But then... a village of convenient Indians, constant threats of sexual violence, the Civil War mentioned only in terms of states's rights, the grand reveal of a really obvious henchman, and finally a little romance ... that sort of made it seem like the heroine was healed by the power of the (kinda skeevy) hero's Magic Wang. Of course, by that time I'd reached a point of "What next?" annoyance so maybe I'm misinterpreting the epilogue. Maybe.
I don't know if two stars is being overly harsh or overly generous. There was a lot of good stuff in this book, but not enough to get me past the bad.(less)
It's Laurens, so you know she had fun with her thesaurus (except when it comes to the word "brazen" which was used a ridiculous number of times). Linn...moreIt's Laurens, so you know she had fun with her thesaurus (except when it comes to the word "brazen" which was used a ridiculous number of times). Linnet is a seriously awesome heroine and her pairing with Logan makes sense. If it weren't for pretty much the entire second half of this book, I would have liked it a lot.
After Logan Monteith is struck in the head by the mast of a merchantship (and lives, somehow), he washes ashore on the island of Guernsey, where he is discovered by Linnet Trevission. While he heals and tries to regain his memory, he and Linnet engage in a relationship that begins in a purely physical way, then as they get to know each other, the emotional bonds between them get stronger. This part of the book I enjoyed. Yes, they have sex a lot, but they also talk with each other as well as with Linnet's self-made family.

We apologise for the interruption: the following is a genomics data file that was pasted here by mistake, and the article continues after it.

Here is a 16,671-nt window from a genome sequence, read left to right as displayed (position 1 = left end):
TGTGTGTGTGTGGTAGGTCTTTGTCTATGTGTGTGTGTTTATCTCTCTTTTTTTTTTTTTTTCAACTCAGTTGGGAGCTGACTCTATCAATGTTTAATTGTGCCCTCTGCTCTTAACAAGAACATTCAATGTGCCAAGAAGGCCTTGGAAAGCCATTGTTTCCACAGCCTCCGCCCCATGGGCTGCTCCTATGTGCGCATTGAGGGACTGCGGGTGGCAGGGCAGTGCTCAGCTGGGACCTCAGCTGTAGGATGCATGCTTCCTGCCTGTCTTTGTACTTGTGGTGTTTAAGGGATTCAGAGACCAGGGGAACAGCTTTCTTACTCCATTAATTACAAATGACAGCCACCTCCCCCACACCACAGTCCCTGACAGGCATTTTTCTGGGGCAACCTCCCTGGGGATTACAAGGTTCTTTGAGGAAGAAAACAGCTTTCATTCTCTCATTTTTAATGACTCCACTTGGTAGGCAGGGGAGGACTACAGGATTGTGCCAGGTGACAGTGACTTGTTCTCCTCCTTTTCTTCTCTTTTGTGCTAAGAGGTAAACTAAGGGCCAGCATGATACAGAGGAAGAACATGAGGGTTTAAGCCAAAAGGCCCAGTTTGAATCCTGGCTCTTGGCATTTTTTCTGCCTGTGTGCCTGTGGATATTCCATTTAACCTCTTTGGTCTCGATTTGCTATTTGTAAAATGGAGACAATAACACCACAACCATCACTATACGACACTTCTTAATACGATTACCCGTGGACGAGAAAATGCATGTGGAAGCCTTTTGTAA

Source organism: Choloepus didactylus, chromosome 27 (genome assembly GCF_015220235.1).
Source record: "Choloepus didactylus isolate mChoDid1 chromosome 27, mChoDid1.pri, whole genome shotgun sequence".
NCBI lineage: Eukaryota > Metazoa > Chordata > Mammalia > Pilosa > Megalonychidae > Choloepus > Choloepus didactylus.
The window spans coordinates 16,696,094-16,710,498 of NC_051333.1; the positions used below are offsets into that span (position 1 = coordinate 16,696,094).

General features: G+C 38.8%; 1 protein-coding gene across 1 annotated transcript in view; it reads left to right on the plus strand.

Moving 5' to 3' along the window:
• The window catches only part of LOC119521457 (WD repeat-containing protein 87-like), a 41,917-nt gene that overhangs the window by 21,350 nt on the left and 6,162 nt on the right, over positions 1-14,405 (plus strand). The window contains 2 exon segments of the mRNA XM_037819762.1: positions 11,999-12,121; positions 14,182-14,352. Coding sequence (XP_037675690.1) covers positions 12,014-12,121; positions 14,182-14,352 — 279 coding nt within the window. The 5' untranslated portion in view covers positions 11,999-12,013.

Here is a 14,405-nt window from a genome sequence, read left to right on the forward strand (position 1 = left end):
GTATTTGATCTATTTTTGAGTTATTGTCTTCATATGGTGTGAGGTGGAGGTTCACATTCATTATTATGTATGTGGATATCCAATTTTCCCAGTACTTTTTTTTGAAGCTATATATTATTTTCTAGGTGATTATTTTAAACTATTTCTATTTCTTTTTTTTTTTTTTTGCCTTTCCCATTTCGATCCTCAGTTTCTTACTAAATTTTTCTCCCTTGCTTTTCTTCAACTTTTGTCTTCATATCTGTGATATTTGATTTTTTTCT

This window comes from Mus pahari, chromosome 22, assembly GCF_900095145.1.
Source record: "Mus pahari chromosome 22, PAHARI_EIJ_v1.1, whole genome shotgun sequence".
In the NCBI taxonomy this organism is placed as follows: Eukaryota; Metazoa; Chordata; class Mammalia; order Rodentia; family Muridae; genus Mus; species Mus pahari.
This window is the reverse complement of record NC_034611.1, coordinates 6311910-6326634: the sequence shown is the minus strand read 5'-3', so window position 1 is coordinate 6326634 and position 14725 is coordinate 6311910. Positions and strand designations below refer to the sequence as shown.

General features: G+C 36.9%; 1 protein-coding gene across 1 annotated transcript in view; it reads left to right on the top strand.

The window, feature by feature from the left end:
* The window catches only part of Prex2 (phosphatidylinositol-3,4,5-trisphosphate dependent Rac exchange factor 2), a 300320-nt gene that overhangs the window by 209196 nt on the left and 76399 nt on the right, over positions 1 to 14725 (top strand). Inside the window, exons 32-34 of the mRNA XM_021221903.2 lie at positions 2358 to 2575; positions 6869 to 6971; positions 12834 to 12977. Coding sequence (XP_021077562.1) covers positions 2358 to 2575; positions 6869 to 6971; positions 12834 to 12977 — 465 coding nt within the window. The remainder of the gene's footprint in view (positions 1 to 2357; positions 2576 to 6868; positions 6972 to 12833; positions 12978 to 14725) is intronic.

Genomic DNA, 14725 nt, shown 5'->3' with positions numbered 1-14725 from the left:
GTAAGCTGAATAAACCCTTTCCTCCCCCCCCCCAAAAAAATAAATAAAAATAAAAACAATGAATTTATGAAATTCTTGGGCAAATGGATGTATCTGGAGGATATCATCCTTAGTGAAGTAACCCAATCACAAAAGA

Then, of course, Logan's memory returns so that he can resume his mission. That makes up the second half. No real surprises there, other than that the two major villains are in an incestuous relationship and the minion villains are all non-Christian brown people who are too stupid to have their own identities but are fiendishly good at killing people (um, should I start be looking for subtext here?). A lot of the major plot points make no real sense. Oh, and the entire Cynster and Bastion Club crew is here, to welcome Linnet and Logan into their midst with no friction whatever. (Am I the only person who has friends who don't always get along? The complete lack of interpersonal snark was kind of disconcerting.)
I will read the next book in the series, but only because it's the last one.(less)
This was the last on my pile of only-read-once historical Garwoods (that I think I may have read more than once actually, but still got rid of at some...moreThis was the last on my pile of only-read-once historical Garwoods (that I think I may have read more than once actually, but still got rid of at some point and there was a reason for that).
Anyway... it helped to think of this as an alternate history romance (because the cultural stuff was so 20th century middle class American) and for a while I pretended that there was a hidden message advocating that women have access to sexual education and financial independence but... well, denying the regressive sexual politics got tiresome after awhile.
I mean, if you can have the princess help servants change the sheets, you could also have her understand how babies get made, you know?
So... two stars because while it didn't make me stabby, it didn't make me particularly happy either.(less)